I got annoyed by Jared Leto’s Joker, which I think was way overdone, but was intrigued by a development in his character that I will elucidate below. Leto played the Joker as much more of a Victorian gothic character, with his brooding and Shakespearian mutterings. However, the costume and makeup was far more modern, with tattoos and silver teeth that made him look more gangsta. I fault the director David Ayer for that, and it was indicative of everything I didn’t like about the Joker. At one point he is sitting at a table in a fancy club talking to the rapper Common who presumably is a high-ranking criminal. The Joker mutters about how Harley (who is exotic dancing in the background) is the fire of his loins. Harley comes over and it turns out that Common does not like her. The Joker kills Common. Now, why was the Joker in that club? Does he own it, or have a share? Is he scoping it to rob it? What was the basis of the conversation with Common? It is quite possible that I missed something, but in a nutshell this is my problem with Suicide Squad, much like Batman v Superman putting Gotham and Metropolis right next to each other so that both could be shown in a single shot and Lex Luther could gesture from one to the other, cool shots are prioritized over common sense. The Joker at one point is talking to one of his henchmen in a modern highrise building. The Joker is sitting in a large room with hundreds of knives and other weapons (and a few baby onsies by the looks of it) arranged in a spiralling circle around him. I could only imagine him spending hours arranging the items just right, or maybe handing a detailed specification to his henchmen on how he’d like his room arranged. It is stupid, and eroding to the character, who is not supposed to make sence, but still needs to be somewhat consistent.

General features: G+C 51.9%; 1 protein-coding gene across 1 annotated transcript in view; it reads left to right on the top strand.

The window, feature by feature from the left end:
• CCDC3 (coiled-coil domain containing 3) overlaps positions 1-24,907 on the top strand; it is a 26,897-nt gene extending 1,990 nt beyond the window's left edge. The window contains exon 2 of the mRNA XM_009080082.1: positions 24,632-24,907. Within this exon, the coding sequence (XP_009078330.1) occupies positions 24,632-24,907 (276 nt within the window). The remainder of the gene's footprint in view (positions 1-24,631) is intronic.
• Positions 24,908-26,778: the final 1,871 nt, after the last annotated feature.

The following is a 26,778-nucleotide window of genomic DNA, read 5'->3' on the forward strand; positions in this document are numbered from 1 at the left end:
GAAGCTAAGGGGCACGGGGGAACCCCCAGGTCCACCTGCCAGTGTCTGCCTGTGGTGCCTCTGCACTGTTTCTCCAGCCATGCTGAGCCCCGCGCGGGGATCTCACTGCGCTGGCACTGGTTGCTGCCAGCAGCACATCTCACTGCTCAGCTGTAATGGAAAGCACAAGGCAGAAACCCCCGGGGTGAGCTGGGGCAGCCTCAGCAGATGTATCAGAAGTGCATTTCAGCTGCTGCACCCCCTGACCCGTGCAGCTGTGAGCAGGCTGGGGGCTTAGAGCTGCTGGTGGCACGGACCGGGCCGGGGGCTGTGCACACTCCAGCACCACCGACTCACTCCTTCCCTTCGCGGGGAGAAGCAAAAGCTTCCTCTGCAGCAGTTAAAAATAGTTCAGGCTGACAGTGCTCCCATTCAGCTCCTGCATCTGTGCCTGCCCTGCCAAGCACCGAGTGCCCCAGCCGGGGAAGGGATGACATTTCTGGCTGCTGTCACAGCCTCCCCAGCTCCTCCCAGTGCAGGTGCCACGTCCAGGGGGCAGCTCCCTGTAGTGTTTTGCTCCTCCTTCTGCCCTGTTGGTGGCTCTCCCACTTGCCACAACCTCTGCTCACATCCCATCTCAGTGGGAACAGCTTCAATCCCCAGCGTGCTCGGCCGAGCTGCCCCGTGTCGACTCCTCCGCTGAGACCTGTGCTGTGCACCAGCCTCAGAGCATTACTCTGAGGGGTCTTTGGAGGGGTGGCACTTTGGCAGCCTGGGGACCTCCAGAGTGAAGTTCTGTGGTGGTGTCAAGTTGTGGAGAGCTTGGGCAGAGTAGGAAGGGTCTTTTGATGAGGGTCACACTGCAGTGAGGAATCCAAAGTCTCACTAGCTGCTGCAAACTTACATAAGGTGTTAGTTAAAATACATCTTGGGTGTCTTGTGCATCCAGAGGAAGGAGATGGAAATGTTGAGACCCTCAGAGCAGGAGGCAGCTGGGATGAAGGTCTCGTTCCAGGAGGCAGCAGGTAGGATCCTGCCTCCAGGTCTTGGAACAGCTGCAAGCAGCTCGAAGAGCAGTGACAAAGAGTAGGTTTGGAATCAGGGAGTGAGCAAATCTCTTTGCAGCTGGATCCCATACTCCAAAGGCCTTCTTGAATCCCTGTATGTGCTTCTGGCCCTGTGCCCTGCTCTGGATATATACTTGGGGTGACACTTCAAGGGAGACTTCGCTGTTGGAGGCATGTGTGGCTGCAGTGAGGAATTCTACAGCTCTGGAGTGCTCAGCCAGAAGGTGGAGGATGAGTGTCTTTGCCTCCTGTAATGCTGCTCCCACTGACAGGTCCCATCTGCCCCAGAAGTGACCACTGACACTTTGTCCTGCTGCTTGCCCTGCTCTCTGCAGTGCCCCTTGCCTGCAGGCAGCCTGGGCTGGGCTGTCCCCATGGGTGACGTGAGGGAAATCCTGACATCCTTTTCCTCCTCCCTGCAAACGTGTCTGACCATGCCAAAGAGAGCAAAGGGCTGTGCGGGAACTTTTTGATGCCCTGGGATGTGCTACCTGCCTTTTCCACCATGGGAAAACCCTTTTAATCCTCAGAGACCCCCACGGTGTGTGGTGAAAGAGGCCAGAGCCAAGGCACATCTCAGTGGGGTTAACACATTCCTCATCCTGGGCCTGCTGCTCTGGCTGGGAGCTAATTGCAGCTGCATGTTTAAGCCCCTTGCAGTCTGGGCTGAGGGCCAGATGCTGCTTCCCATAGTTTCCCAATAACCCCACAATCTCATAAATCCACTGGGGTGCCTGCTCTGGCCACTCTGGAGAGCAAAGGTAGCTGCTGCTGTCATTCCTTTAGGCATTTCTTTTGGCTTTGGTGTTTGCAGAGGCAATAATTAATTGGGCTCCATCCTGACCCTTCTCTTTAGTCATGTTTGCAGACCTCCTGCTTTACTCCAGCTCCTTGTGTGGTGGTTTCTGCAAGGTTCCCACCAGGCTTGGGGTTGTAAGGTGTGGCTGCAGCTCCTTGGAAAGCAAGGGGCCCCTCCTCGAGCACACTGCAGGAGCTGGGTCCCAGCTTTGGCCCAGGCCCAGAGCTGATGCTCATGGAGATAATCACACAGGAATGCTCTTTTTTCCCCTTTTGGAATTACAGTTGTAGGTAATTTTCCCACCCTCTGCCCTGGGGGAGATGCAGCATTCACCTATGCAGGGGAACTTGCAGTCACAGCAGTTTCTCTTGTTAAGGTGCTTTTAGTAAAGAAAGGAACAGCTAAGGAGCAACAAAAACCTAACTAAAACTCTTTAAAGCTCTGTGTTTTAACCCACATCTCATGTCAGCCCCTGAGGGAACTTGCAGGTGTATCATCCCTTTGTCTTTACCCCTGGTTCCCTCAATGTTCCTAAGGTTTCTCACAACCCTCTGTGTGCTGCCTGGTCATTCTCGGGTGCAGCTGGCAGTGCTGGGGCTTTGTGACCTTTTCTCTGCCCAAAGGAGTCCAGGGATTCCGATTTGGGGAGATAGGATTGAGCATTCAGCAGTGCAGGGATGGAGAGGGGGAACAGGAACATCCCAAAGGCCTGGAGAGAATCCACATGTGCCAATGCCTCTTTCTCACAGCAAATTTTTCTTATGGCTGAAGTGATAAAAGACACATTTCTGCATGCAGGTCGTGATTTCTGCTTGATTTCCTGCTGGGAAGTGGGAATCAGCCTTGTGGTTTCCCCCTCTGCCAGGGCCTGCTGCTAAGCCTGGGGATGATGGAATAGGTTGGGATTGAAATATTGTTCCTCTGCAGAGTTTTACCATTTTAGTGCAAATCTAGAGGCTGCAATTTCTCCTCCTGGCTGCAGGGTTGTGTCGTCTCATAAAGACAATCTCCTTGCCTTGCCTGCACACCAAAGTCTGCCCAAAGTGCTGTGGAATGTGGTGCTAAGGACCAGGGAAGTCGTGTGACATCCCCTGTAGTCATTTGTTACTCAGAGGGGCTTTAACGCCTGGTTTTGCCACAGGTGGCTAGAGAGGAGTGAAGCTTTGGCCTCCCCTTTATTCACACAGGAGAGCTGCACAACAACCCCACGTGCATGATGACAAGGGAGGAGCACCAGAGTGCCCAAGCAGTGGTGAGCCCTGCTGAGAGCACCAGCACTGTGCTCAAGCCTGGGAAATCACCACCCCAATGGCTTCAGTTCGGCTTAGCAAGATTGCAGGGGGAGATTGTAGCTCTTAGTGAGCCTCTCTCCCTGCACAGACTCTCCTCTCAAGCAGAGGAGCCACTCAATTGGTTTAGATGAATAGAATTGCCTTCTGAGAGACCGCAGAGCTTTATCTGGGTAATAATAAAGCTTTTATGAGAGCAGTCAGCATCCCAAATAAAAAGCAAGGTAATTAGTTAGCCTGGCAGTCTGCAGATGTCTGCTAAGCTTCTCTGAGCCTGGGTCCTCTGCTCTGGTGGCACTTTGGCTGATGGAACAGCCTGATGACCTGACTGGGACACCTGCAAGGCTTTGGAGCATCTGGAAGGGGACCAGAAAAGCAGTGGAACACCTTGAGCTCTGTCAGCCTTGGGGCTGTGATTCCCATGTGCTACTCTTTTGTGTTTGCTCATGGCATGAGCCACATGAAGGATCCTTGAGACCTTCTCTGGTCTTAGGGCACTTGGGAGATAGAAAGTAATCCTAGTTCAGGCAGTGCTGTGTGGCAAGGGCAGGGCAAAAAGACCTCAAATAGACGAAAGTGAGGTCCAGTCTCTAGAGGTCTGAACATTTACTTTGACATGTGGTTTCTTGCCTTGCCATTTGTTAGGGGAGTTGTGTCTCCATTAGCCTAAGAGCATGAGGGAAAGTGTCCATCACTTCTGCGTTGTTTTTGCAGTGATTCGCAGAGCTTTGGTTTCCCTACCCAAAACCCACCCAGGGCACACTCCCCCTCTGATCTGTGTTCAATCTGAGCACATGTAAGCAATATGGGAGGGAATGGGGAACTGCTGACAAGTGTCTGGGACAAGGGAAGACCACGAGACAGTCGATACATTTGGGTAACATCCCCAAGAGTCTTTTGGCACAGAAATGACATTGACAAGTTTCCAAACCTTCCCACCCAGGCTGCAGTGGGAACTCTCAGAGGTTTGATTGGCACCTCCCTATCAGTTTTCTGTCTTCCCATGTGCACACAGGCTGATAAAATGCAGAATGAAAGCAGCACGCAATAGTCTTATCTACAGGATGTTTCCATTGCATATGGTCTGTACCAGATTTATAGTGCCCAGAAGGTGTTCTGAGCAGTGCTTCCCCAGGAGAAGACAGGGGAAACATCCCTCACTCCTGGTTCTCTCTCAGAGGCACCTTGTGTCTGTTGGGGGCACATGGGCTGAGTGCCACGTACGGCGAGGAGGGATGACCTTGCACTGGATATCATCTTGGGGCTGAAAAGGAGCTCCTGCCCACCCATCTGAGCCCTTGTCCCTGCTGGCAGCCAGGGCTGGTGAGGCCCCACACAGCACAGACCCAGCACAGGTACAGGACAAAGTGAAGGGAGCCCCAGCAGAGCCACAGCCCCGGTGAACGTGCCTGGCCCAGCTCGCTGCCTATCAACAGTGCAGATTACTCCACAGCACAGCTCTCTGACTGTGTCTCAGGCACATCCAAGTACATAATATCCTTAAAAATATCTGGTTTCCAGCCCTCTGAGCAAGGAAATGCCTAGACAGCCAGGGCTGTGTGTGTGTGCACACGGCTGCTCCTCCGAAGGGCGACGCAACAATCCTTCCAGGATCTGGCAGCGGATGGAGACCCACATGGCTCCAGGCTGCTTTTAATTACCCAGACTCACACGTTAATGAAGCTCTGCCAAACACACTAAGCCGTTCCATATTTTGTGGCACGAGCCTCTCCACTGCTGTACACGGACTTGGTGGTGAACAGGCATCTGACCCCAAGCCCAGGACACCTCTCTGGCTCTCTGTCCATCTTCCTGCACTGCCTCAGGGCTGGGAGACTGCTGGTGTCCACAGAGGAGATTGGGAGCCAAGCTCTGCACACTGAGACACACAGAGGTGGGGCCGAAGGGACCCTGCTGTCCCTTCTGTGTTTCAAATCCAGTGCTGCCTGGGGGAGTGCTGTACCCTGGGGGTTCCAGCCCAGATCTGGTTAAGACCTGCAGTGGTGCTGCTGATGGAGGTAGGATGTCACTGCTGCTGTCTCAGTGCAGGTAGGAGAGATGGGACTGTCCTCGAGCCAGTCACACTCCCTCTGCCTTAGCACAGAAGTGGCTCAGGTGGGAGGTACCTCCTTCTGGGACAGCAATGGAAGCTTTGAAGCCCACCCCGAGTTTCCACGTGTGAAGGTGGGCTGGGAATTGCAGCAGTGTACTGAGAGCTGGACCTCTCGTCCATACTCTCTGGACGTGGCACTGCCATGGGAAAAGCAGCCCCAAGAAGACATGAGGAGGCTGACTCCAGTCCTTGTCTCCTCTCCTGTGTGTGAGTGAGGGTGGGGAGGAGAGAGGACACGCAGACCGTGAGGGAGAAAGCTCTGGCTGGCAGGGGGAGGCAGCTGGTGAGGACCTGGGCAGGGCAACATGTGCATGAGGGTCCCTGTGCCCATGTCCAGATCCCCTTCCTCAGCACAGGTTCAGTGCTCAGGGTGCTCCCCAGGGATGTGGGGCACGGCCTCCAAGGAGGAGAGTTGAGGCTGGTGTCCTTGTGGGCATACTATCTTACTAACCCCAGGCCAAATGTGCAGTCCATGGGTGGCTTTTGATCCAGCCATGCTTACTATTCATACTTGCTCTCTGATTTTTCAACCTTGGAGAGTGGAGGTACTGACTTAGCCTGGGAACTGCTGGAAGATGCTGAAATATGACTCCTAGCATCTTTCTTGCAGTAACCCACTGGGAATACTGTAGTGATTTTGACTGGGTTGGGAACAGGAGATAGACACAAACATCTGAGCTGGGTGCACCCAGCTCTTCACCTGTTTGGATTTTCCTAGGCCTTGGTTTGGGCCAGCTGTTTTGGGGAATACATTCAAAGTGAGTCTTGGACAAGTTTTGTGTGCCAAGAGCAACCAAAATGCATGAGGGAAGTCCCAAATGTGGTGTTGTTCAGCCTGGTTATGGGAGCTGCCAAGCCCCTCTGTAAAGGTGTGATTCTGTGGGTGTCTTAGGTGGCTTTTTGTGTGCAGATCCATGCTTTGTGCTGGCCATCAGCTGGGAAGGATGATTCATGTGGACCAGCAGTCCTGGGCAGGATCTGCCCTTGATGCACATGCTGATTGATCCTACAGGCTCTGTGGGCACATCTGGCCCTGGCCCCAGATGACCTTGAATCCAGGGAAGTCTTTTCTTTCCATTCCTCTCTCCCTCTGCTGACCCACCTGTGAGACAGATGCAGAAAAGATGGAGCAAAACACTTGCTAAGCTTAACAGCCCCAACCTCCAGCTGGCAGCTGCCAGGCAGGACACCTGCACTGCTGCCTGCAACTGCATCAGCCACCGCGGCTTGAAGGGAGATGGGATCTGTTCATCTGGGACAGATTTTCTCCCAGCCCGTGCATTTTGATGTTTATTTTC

So with that verbal puking of some of the things I didn’t like, what did I dig? Margot Robbie of course, she was exactly as entertaining as the marketing promised. And aside from being outrageous eye candy (hey I’m not the only one who was monitoring just how far her short-shorts would ride up her crack) she was way more powerful than in the comics and the games. She really kicked ass, which is important because otherwise she would too easily become a damsel in distress being constantly rescued by the Joker. Throughout most of the story she has an unshakable confidence and cheerie attitude, it is only when she thinks the Joker is dead that her facade is shaken. This is no shallow character. Her motivation is always clear, and her methods to achieve her ends make sense. As I said before, there is an intriguing development with the Joker’s character. He is genuinely in love. We have not seen this before at the movies (I cannot speak for the comics) and it is a huge change because suddenly there is something predictable about the Joker, he is always going to get his girl. That is a vindication for Harley Quinn as well because to date she has been little more than a pleasing appendage to the Clown Prince of Crime, something that can be cut off if necessary. Her survival as a character I think has more to do with the fact that fans like her. She is villainous, but not in the way that Poison Ivy, or the Enchantress, or Talia al-Gul are. Those three are exotic, whereas Harley Quinn is more mainstream. She is like Catwoman, and just as Selena Kyle genuinely has her claws in Bruce Wayne’s heart, Harley has captured the Joker’s.